That's a tight fit!
post #61 of 107
9/3/07 at 6:27am
Yeti ASR sl - mountain race bike
Ted Wojcik - custom hard tail race bike
Ted Wojcik - custom trail bike
Orbea Orca - road race bike
Orbea Ordu - Time Trial race bike
Colnago - 1980 Mexico (converted to city track bike)
Gary Fisher - Hoo Koo eee Koo (last year before TREK 1992) bad weather bike
OK, I am a bit obsessed. But be it road, mountian, race or leisure - it is all zen when you get in that zone...
... just like when you have two boards strapped to your feet and ad floating down BOOK ENDS at Snowbird in chest high powder - SSWWWEEEEETTTT!!!!
Were you riding with Haley and a Golden today at LM? I think you may have passed us just before the entrance to Rocky Gap while we were waiting for the rest of the group to catch up.
I was, actually. This weekend, both Sat and Sun were two of the busiest days of this summer/fall, by far. Were you on Rocky Gap when I passed you waiting for two to catch up? If so, I actually think I know two of the people who were with you, though I don't know that they would remember me.
I (unfortunately) will be out of town these next two weekends, and weeknights are becoming tough with daylight, but we should get a ride together some time.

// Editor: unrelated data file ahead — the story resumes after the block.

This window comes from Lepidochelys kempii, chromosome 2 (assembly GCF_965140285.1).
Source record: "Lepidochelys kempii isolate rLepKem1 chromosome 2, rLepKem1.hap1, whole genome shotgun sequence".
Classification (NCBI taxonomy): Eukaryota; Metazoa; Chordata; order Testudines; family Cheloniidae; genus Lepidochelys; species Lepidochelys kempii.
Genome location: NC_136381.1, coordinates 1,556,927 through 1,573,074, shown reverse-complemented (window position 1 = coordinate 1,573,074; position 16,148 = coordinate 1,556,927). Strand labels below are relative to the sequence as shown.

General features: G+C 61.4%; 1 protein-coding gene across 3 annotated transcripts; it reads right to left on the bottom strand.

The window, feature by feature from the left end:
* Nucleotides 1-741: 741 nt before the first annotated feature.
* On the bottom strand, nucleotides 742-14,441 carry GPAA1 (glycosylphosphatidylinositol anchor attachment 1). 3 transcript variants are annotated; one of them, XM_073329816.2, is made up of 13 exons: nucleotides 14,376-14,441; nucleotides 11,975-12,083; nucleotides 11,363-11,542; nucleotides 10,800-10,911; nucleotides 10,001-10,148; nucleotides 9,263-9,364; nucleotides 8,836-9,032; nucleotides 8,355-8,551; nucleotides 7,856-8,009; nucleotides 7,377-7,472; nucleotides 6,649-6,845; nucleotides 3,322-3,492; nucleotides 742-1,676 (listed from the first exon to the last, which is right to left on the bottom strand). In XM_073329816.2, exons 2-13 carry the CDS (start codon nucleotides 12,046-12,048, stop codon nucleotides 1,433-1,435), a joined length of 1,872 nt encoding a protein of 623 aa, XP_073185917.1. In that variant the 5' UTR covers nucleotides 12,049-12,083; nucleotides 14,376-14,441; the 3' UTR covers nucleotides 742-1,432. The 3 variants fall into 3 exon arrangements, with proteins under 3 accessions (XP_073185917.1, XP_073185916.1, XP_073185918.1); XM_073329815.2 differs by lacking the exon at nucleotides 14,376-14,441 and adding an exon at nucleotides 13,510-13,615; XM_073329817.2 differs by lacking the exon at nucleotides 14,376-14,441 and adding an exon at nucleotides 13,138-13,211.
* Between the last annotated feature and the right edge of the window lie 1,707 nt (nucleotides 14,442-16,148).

Hey TC....you know we have 2 roadies? Becky also has one. If you got one too, most of our regular ride group could do some road riding (snore...).
Road all the way. I ride 4000-5000 miles a year, all on a road bike. I have a mountain bike and it sits in the basement gathering dust. Here are some reasons to get a road bike.....Unless you live near a trail, you're going to have to drive your car to get to the trail in order to MTB. So figure in the time it will take you to get all your gear ready, load up your bike, drive there, unload etc etc. In the time you took to get to the trail head, I've already ridden 10 miles on the road.
Second, if your goal is purely aerobic fitness, its much easier to accomplish on a road bike. You have much more control over your workouts, distance, heart rate, intervals etc. With a MTB, you are either going uphill at max HR or downhill at resting HR. There is not a lot of steady 60-80% on a mountain bike. Plus it requires a lot more concentration because you have to deal with rocks, trees etc.
Road biking is also more social. Once you learn to paceline, you ride with a group, you can talk, eat, stop for coffee etc. Your rides take you places and you will find yourself using your road bike to do short errands or just zip across town.
Mountain bikes are deathly slow on the road. The other thing about mountain biking, if you care about the environment is that MTB is extremely destructive to terrain and trails. Especially when knuckleheads ride in the mud. Like snowboards, I doubt mountain bikes will ever go away, but road bike sales are climbing every year and mountain bike sales have flattened out.